Perhaps Godfrey should give up his present successful jobs in publishing, gambling and private and public boards  and bring this new Ontario Exhibition Casino  to fruition as his last great contribution to his city. After all, he needs a legacy more than he needs money!
I wrote a column once suggesting Godrey resign from being the boss of the regional municipality and become the waterfront czar and supervise, as an able pragmatic instigator,  the development of a new attractive unified water's edge for Toronto. As great as Chicago's! I must have made a persuasive case, apparently, because Gina, reading this column at breakfast, demanded to know from her husband just what was going on with this job as czar.
Better late than never. Better, actually, than playing any role in the destruction of the Ex and its home which has survived for more than a century even when politicians didn't give a damn.

Friday, October 26, 2012



There are so many things wrong with the delivery of health services in Canada that it is offensively dumb for the Ontario Medical Association to run its big mouth and recommend that we pay more for food that it thinks is harmful, after the bureaucrats have slapped gruesome pictures on the packaging.
What is ludicrous about all this is that with food that really is near the responsibility of the doctors of this province, in the hospital, they are miserable failures, unless the idea is to keep hospital food so bad,  people would rather starve than gain a pound.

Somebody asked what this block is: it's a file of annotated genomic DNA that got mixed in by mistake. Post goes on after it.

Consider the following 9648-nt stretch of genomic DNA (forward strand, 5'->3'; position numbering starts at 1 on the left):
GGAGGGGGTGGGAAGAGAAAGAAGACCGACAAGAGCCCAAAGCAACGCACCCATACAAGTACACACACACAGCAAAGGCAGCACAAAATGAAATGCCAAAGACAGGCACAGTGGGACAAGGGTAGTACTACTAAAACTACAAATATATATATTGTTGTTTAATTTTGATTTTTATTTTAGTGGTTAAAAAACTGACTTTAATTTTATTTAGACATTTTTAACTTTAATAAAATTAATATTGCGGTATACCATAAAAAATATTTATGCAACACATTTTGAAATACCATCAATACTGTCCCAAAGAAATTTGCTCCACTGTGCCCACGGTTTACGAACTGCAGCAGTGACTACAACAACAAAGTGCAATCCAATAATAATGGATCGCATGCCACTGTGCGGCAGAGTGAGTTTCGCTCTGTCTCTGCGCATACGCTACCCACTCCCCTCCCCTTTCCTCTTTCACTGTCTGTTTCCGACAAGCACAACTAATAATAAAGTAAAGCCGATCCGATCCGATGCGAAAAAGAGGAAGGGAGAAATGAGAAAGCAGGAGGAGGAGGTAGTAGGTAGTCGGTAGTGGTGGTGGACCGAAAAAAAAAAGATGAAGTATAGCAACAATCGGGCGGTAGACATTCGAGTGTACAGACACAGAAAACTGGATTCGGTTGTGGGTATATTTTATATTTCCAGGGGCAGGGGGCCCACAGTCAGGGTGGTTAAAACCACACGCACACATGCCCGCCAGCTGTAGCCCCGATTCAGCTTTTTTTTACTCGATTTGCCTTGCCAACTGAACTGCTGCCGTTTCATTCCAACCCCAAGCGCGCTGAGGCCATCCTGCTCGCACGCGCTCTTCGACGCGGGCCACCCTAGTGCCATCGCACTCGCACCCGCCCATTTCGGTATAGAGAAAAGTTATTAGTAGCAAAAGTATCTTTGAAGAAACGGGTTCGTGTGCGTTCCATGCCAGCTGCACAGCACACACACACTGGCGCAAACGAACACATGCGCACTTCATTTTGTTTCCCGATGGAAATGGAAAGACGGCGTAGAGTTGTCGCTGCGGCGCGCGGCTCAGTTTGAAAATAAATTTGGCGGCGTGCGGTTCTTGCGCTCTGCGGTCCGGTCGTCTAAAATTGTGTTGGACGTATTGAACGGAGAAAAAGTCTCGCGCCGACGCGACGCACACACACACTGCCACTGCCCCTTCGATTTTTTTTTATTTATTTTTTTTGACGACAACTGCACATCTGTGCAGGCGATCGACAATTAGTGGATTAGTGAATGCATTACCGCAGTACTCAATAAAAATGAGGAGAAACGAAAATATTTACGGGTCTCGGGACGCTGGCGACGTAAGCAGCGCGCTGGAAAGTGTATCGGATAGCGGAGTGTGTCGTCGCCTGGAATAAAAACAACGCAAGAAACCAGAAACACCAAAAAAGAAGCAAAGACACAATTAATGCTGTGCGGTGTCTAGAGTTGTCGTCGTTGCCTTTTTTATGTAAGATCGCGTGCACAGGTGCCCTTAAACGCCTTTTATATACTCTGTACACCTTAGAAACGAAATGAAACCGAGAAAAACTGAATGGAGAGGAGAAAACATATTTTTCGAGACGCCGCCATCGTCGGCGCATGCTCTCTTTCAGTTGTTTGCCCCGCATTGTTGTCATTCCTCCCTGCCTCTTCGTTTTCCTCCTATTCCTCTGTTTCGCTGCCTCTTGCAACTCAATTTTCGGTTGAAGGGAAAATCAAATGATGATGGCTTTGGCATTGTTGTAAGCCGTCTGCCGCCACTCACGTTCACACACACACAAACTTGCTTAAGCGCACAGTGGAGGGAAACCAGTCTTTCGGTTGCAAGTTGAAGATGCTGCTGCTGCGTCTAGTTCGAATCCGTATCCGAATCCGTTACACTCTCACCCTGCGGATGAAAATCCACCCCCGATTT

Mary and I now spend too much time in and around hospitals. I had spent one night in hospital in my entire life (even being delivered by my father, a doctor, at home) before my three months in two American and two Canadian hospitals last year.  Since then we have averaged a visit to hospital every month.
This has shown Mary and me that there are too many things wrong with a system that wastes your time and mangles your records and makes you wait for months as just another anonymous cipher because it is conducted to the advantage of the providers, the staff,  and not the consumers, the patients.
Trust me on this! I caught in time that the nurse?? had brought the wrong insulin, insulin so powerful that an endocrinologist said it would have put me in a coma. I ended my ordeal in hospital hell last year with three bed-sore ulcers so deep that I had to wear an air pump 24-hours a day for five months and have 130 visits from home-care nurses until they healed after 10 months. The time I slid out of a special bed and they didn't find me for two hours crammed face-down in a corner etcetera etceta etcetera
Why doesn't the OMA deal with all the graduating doctors who take advantage of the incredible costly education that we provide them, plus the incredibly expensive facilities that we provide them, and yet they persist in flocking to urban centres that already have enough doctors and leave great expanses of the country without enough care.
Why doesn't the OMA stop being just another protective labour union for its members and start allowing doctors educated in other countries to become doctors more quickly in this country.
Why doesn't the OMA deal with hospital boards and the ministry which try to sneak by with using as few RNs as possible (and that stands for Real Nurses) in favour of cheaper pretend nurses  who are educated only in knowing how to open Band-Aid box.
And yet the OMA wants to make a main target the junk food because they say it's bad for you, arguing correctly that fatter patients aren't as healthy and therefore are expensive for the rest of us because of all the resources that they devour.